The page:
Scientific research is viewed as a deliberate activity and the logic of discovery consists of strategies and arguments whereby the best objectives (questions) and optimal means for achieving these objectives (heuristics) are chosen. This book includes a discussion and some proposals regarding the way the logic of questions can be applied to understanding scientific research and draws upon work in artificial intelligence in a discussion of heuristics and methods for appraising heuristics (metaheuristics). It also includes a discussion of a third source for scientific objectives and heuristics; episodes and examplars from the history of science and the history of philosophy.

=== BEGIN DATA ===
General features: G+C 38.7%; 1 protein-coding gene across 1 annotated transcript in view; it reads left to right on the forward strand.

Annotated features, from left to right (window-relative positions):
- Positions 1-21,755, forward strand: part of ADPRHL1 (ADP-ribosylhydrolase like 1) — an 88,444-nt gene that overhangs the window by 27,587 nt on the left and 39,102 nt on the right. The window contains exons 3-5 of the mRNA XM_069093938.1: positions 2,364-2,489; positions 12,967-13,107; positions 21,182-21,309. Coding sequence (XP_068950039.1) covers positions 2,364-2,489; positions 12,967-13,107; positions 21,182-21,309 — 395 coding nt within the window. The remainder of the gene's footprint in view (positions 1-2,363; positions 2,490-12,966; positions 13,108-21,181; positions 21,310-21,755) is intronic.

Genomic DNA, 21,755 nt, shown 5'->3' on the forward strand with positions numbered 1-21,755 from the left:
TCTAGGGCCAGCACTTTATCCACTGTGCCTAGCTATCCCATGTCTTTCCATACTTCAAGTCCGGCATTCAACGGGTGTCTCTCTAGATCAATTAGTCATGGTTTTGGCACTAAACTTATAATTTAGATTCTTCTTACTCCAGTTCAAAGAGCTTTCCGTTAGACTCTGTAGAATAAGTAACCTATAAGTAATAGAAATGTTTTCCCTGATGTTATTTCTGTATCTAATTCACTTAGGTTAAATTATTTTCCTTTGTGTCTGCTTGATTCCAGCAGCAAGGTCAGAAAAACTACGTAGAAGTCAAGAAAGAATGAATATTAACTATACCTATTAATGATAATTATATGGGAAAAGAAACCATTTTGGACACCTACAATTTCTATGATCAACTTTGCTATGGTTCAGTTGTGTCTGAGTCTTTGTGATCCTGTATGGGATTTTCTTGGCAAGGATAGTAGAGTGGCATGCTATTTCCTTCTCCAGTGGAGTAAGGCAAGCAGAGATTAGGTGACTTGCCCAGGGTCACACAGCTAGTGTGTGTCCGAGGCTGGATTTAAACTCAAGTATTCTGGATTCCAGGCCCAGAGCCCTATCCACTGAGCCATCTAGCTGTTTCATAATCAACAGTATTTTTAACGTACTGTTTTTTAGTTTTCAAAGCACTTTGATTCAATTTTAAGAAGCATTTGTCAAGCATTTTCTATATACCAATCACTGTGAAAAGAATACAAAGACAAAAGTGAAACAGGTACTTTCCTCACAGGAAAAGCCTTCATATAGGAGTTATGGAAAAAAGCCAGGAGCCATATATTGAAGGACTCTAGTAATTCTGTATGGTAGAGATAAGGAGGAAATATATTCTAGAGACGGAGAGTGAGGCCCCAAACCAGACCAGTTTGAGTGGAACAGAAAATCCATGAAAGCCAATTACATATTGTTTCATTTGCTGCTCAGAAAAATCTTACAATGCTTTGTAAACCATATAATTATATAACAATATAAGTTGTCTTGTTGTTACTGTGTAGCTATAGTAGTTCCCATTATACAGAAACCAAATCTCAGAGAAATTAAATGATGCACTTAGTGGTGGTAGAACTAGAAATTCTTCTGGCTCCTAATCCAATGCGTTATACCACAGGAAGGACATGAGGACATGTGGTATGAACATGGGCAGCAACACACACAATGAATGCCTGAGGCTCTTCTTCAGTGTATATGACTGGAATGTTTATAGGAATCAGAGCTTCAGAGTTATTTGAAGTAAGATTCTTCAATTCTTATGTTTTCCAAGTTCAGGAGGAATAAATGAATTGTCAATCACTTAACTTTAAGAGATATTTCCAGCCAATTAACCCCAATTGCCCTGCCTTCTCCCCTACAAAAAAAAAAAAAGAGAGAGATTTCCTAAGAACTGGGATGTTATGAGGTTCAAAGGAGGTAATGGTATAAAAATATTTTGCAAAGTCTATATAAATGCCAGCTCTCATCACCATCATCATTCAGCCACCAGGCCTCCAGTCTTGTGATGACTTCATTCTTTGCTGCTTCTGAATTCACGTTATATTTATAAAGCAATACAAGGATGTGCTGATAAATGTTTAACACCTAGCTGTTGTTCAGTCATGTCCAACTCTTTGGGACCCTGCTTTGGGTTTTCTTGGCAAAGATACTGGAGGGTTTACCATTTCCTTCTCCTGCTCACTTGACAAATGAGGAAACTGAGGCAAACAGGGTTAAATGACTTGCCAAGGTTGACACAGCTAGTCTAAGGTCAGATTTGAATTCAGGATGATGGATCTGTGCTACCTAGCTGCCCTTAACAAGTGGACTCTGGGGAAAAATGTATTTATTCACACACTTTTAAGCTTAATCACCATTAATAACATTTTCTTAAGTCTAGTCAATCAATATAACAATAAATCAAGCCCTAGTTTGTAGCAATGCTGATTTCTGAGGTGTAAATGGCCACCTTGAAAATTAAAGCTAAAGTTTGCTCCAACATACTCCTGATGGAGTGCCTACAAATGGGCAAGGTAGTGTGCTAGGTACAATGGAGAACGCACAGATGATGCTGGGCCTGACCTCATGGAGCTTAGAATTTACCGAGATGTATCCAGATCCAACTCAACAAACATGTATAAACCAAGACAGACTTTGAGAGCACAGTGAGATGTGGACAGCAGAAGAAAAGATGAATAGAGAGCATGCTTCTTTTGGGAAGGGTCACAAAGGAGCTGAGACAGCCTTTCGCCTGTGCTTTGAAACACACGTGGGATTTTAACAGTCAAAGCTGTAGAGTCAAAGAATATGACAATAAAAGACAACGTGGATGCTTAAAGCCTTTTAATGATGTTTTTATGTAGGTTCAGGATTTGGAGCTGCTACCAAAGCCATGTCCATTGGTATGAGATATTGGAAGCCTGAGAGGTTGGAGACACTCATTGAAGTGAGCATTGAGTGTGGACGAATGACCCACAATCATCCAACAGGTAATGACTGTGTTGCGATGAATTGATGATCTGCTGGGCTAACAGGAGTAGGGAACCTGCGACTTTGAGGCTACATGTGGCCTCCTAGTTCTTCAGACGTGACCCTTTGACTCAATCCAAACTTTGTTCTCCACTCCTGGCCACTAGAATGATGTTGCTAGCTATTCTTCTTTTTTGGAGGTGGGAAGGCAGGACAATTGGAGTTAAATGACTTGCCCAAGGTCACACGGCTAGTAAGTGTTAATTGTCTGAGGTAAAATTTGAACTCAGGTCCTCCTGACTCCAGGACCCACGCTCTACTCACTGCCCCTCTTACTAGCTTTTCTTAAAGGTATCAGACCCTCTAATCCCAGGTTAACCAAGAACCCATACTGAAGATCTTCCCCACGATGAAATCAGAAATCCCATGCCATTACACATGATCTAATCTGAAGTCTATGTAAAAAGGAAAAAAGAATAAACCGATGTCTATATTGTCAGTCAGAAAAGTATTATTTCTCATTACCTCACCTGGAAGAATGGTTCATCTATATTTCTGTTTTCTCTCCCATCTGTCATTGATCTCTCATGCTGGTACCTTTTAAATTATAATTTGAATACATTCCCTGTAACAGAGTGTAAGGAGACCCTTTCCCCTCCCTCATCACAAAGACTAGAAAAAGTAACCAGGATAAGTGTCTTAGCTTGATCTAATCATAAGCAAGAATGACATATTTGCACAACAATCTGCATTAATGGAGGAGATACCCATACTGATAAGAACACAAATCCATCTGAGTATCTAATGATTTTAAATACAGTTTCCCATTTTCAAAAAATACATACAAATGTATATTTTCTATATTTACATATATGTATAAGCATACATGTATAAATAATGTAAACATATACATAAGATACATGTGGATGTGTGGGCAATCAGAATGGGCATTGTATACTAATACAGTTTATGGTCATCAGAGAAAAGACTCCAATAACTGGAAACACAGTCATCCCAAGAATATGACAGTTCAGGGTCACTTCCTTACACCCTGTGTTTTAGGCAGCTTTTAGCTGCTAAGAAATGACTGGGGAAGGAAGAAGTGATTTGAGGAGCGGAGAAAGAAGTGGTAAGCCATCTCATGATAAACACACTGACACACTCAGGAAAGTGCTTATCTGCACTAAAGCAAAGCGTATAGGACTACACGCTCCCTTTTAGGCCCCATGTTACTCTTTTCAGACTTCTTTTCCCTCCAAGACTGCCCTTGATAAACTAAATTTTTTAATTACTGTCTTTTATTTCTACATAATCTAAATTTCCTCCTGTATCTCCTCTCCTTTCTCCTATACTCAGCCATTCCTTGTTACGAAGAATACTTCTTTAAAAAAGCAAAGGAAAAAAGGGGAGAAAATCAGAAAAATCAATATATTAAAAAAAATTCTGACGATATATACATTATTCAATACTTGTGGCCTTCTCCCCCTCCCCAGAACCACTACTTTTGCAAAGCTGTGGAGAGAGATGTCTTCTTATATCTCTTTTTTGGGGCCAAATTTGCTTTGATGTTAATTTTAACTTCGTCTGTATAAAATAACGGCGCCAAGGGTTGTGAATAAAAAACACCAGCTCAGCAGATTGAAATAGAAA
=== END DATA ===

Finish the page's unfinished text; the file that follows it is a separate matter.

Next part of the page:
This book is written to be accessible to advanced students in philosophy and to the scientific community. It is of interest to philosophers of science, philosophers of biology, historians of physics, and historians of biology.
|Series:||Synthese Library Series , #231|
|Product dimensions:||8.50(w) x 10.98(h) x 0.04(d)|
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